I was majoring in computer science at the time, so it was a natural fit for me to make a site that would help automate all the busywork of language studying so I could focus on the actual learning. The only thing I would change if I could jump back to this point in time is that I would have build it from scratch as a tool for anyone to use, instead of creating it as a personal site and slowly growing it out from that point.

It has been about 13 years since renshuu.org was made and has been helping me (and many others) enjoy learning Japanese without spending unnecessary time fiddling around with my study materials. It has always been a second job next to my (hopefully) lifelong profession of teaching: I am currently designing and teaching a new curriculum for the language wing of a private high school in Japan. Fortunately, I have had two more people join me (we all work on renshuu as a second/side job) in building the completely rewritten renshuu 3.0, which is in beta at the time of writing this.

Although renshuu has grown in size and scope so that I could not possibly detail all the cool features built in, I am happiest with the level at which the site is able to customize itself to match any user’s Japanese knowledge level. No two students are alike – even a class using the same textbook will create learners of different knowledge levels as people supplement their Japanese with new words and expressions from books, anime, games, etc.

renshuu’s system keeps track of everything you learn on the site (with both broad and fine-toothed options for specifying kanji/vocab that you already knew before joining the site) and will, per your preferences, display all vocabulary, grammar explanations, and example sentences to match your personal knowledge level.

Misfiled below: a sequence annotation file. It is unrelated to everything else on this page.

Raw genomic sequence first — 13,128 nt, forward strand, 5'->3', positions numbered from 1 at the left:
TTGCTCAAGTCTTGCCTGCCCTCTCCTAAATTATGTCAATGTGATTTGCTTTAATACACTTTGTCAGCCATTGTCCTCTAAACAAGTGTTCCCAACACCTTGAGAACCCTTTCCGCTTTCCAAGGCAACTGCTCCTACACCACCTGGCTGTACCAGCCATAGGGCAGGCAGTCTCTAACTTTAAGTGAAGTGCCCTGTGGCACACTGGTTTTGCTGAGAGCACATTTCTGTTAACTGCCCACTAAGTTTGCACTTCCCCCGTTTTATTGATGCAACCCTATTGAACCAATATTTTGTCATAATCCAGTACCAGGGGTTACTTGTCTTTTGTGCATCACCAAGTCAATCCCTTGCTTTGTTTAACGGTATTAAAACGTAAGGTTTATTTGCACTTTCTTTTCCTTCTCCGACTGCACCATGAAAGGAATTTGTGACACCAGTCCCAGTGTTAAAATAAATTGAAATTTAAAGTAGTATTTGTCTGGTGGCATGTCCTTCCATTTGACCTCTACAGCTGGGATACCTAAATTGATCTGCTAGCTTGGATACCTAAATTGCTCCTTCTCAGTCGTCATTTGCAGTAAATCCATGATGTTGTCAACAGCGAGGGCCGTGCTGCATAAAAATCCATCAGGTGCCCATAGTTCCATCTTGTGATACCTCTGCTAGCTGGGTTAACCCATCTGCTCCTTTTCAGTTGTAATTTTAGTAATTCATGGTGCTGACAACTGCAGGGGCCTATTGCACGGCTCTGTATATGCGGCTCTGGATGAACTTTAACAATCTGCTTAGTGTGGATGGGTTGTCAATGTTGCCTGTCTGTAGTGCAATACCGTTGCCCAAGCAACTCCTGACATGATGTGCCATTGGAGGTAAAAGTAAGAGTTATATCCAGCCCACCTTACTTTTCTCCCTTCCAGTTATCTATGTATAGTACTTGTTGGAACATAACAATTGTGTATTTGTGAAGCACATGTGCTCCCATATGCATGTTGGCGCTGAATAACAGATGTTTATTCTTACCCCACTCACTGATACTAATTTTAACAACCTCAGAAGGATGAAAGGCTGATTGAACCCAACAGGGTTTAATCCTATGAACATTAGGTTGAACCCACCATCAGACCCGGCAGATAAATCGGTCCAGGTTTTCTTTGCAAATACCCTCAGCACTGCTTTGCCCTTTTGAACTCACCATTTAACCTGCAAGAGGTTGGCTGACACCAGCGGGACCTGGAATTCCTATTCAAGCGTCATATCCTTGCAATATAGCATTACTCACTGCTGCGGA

What does this mean? renshuu’s system will allow you to easily:
– rewrite any vocabulary term to show only kanji that you know (or show furigana above unknown kanji)
– automatically sort sentences in the dictionary/quizzes to best fit your vocabulary knowledge (not too many words you’re unfamiliar with)
– instantly populate words throughout the site with a kanji character as soon as you study it
– generate personalized quiz questions that help reinforce the material by never showing you incorrect answers that are easy to spot because they are words you’ve never studied before.
– grammar examples and explanations in the grammar library are automatically rewritten as well to match your kanji knowledge

While many study sites do a good job of keeping track of which ‘flashcards’ you know and don’t know, renshuu’s system leaps past that and makes ALL the content in the site aware of your knowledge level so it can react and provide you with a personalized study environment.

We’re a very tiny group and we like to keep in touch with our users, so if you join us and have any questions at all, you can post anywhere in the site asking for Michael and I’ll be there to help!

Introducing Judith Meyer’s LearnYu system

In today’s guest post Judith Meyer, a well known member of the polyglot community, introduces her new system LearnYu. Enjoy!